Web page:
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Altitude sickness worst in northern India
by Staff Writers
New Delhi (UPI) Oct 31, 2011

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A region of northern India has been called the world's worst place for altitude sickness, and scientists say nobody knows exactly why.

Ladakh, a high-altitude desert on India's northern border with China and Tibet, has become a popular destination for adventure travelers in the last decade who come to experience its remote culture and extraordinary beauty, Britain's The Independent reported Monday.

In a large study of visitors to mountainous regions around the world assessed for their vulnerability to altitude sickness, Ladakh was found to be the biggest threat.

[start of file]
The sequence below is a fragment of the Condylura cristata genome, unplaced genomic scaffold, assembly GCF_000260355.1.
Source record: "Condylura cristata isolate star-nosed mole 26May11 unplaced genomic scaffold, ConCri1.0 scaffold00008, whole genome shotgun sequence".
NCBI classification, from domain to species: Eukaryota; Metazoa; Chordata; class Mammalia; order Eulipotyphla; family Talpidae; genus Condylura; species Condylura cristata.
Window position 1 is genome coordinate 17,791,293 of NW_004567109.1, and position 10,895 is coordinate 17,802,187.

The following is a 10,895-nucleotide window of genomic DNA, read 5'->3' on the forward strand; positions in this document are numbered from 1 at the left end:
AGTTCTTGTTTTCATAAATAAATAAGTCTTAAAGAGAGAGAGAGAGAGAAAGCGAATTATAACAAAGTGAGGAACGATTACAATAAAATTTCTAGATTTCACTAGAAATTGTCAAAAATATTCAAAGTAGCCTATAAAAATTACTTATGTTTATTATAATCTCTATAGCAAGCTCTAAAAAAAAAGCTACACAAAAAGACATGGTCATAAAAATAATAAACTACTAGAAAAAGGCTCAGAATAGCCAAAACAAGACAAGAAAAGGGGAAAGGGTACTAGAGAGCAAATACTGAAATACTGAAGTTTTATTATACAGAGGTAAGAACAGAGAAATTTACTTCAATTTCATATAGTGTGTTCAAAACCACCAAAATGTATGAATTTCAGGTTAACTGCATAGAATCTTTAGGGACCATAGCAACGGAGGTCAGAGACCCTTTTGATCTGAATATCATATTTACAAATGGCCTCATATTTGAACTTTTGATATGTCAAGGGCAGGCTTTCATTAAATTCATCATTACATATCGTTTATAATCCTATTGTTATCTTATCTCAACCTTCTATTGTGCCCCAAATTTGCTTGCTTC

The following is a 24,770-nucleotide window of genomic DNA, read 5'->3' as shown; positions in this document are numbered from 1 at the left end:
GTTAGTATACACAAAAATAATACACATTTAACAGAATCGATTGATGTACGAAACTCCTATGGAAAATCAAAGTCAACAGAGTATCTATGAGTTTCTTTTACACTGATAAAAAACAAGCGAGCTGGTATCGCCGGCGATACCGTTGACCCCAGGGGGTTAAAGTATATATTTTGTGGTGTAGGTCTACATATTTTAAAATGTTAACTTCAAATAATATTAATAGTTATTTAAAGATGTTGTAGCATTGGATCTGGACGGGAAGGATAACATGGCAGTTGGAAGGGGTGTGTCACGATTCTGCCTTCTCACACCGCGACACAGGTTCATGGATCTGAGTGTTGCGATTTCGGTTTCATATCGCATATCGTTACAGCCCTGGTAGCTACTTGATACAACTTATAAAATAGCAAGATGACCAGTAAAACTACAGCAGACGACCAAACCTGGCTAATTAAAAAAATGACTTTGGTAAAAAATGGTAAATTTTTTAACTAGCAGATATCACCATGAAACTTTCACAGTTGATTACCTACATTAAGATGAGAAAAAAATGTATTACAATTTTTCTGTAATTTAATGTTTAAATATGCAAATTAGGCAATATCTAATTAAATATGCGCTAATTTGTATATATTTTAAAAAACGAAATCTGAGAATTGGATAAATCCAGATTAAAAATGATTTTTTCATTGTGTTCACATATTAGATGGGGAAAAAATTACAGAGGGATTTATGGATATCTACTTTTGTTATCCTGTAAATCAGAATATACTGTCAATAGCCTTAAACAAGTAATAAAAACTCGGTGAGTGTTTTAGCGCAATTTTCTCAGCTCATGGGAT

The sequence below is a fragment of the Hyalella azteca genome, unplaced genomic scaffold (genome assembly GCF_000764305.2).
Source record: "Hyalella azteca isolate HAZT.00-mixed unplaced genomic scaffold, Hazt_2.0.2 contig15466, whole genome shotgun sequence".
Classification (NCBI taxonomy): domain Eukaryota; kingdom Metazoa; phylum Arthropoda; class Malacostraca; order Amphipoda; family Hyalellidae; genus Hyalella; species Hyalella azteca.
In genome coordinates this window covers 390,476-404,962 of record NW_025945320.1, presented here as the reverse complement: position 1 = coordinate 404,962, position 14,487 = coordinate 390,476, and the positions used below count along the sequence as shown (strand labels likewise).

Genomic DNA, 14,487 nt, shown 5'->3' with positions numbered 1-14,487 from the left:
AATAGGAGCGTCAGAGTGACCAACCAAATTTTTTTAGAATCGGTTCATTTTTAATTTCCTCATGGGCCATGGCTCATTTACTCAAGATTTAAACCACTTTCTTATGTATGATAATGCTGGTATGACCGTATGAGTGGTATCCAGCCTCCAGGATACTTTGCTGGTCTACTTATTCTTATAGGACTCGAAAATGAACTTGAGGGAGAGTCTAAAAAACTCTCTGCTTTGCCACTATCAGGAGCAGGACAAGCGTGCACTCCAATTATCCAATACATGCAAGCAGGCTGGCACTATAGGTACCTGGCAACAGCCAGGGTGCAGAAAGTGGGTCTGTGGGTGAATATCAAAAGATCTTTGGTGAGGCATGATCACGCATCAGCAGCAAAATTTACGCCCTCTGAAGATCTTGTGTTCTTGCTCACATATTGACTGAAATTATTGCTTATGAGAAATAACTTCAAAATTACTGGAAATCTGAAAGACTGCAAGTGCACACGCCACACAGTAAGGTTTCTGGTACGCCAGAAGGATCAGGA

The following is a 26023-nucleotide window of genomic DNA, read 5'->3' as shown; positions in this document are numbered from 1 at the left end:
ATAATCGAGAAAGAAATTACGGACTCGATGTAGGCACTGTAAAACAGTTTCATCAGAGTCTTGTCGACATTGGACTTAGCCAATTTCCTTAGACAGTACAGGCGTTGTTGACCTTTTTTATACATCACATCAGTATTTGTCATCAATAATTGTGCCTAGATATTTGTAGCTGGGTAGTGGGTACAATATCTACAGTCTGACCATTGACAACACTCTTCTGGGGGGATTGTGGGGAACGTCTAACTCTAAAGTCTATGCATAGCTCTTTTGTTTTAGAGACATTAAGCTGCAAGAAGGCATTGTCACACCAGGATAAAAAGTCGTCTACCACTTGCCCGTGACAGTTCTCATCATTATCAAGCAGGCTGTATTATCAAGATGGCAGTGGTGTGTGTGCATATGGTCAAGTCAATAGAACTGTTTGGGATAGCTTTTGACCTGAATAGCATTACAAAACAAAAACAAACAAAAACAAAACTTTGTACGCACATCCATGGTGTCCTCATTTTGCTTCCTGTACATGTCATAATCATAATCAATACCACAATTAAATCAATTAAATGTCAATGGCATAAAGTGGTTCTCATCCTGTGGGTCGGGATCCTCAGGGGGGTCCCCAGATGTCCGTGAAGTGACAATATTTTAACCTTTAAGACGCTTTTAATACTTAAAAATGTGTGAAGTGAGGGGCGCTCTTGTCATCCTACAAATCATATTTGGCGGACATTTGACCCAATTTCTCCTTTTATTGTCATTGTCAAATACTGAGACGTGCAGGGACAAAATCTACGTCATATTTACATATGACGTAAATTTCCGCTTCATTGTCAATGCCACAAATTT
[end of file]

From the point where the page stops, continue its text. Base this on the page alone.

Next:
"When adjusted for all other risk factors, especially rate of ascent, one location -- Ladakh -- remained associated with a higher risk of severe high-altitude illness," study leader Jean-Paul Richalet, professor of physiology at the University of Paris North, said.

Scientists said they were unable to discover why the particular area should present such a threat.

"No clear explanation, linked to the climate or the difficulty of the terrain is available, although many informal reports mention the higher risk of this location," Richalat said.

In the study, researchers assessed more than 1,300 people who were planning excursions to mountainous areas that included at least three days above 13,000 feet and sleeping overnight above 11,000 feet.

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